The Chinese equity market may soon serve as a standard case of what can go wrong in the financial sphere. But do we have to worry? Not much, at least not about China. The Chinese equity market does not have much to do with the real economy. It plays no major role in financing Chinese investment.
China’s equity market is also not a leading indicator for the country’s business cycle. It follows its own dynamics driven by liquidity, regulation and the usual panics and manias to which young financial markets are even more prone than established ones.
The 150 percent surge by the Shanghai Composite Index from mid-2014 to its peak on June 12, 2015, did not lead to a major surge in business investment and China’s GDP growth. And the fact that the market erased roughly some gains will not herald a major decline in Chinese investment. However, there will be some impact on corners of the private sector－especially on the consumption of luxury goods.
The important point is that no massive hit to aggregate GDP is in sight, beyond perhaps a brief stumble. The country’s leaders have all the means they need at their disposal to support aggregate demand, if it threatens to fall far below the gradually moderating trend line.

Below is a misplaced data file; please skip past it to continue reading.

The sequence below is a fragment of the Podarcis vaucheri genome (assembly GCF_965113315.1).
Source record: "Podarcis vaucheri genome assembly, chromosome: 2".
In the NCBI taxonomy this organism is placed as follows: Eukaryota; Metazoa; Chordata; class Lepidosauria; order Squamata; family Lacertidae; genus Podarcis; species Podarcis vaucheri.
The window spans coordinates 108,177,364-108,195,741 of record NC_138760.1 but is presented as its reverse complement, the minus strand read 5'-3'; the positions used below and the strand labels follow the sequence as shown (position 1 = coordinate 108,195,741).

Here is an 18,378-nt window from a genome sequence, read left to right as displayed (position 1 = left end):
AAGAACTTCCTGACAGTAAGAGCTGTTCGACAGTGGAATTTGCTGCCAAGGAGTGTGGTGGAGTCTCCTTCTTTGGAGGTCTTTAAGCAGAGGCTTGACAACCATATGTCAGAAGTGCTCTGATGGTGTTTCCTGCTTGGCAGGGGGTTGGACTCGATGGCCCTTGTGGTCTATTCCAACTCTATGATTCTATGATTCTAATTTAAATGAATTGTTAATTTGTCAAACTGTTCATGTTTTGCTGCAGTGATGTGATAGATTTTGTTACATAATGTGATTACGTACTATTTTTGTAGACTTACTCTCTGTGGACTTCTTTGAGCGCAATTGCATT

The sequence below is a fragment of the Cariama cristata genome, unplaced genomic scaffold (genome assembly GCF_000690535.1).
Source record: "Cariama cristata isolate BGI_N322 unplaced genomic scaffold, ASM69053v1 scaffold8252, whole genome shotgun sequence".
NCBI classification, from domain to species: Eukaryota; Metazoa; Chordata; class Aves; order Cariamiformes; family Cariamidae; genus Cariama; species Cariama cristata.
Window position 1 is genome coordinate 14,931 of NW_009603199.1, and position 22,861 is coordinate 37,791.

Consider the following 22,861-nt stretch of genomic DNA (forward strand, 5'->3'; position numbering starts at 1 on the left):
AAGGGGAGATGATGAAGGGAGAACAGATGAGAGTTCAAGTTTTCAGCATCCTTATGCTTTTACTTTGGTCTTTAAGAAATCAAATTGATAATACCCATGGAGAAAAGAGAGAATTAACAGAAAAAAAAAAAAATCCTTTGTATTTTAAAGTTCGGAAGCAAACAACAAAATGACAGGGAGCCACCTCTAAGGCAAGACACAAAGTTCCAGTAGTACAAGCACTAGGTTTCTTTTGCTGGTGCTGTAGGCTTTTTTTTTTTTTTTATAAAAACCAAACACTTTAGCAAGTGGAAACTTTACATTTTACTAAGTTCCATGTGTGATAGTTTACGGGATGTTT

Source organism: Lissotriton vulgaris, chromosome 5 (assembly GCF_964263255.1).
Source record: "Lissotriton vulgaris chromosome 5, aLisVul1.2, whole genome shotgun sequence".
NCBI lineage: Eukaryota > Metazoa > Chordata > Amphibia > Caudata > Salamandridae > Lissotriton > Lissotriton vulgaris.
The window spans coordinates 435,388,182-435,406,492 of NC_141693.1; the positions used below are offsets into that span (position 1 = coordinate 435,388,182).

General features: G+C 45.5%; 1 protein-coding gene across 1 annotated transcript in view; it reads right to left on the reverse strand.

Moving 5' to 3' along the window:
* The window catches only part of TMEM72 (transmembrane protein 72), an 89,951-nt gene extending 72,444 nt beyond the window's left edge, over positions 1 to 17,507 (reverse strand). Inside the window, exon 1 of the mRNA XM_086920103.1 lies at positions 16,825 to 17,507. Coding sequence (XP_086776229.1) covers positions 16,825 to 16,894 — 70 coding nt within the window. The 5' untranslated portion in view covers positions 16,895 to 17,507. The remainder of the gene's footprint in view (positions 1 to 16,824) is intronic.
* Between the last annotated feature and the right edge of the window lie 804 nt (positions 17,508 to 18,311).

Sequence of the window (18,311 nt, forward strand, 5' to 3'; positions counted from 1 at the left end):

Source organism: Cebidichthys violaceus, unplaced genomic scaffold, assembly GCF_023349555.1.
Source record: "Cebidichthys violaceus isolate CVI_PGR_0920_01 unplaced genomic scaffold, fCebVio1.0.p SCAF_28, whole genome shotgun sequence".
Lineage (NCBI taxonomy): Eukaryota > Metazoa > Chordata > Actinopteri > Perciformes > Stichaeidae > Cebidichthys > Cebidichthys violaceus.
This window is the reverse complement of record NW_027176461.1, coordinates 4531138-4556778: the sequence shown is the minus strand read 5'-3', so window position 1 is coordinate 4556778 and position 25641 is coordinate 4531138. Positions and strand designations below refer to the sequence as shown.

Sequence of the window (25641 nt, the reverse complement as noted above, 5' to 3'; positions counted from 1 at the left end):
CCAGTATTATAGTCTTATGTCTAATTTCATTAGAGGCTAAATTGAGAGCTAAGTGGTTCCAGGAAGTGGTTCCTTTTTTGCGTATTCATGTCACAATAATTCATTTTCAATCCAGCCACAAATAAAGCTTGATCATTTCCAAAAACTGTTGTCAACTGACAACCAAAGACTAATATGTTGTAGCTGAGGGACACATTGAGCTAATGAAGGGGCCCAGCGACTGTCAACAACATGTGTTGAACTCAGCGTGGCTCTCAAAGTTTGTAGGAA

China is trying to modernize its overall economy and its financial sector. The equity boom’s bust does show that some of the financial liberalization has gone wrong. At the same time, it is worth recalling that China is better able to contain the fallout from financial problems than any other major economy in the world.
The country has massive foreign exchange reserves, equal to about 35 percent of GDP; a domestic savings rate of some 40 percent of disposable income; and a balanced external sector and banking system that can respond fast to any central directive to increase lending, if aggregate demand needs a shot in the arm.
The real issue to watch out for is whether the temporary trouble in China’s financial sphere causes contagion to other emerging markets far away. If a major outflow of money from many emerging markets (think Brazil) forces these countries to raise rates and restrict demand, this contagion could turn into a more significant problem. That is true for Europe and the world economy as a whole.
A serious emerging market crisis would be an argument for the US Federal reserve not to raise rates in September. At the moment, this risk of contagion among emerging markets seems to be a more potent risk for the world economy than the one of contagion from Greece.
The author is chief economist at Berenberg Bank in London. The Globalist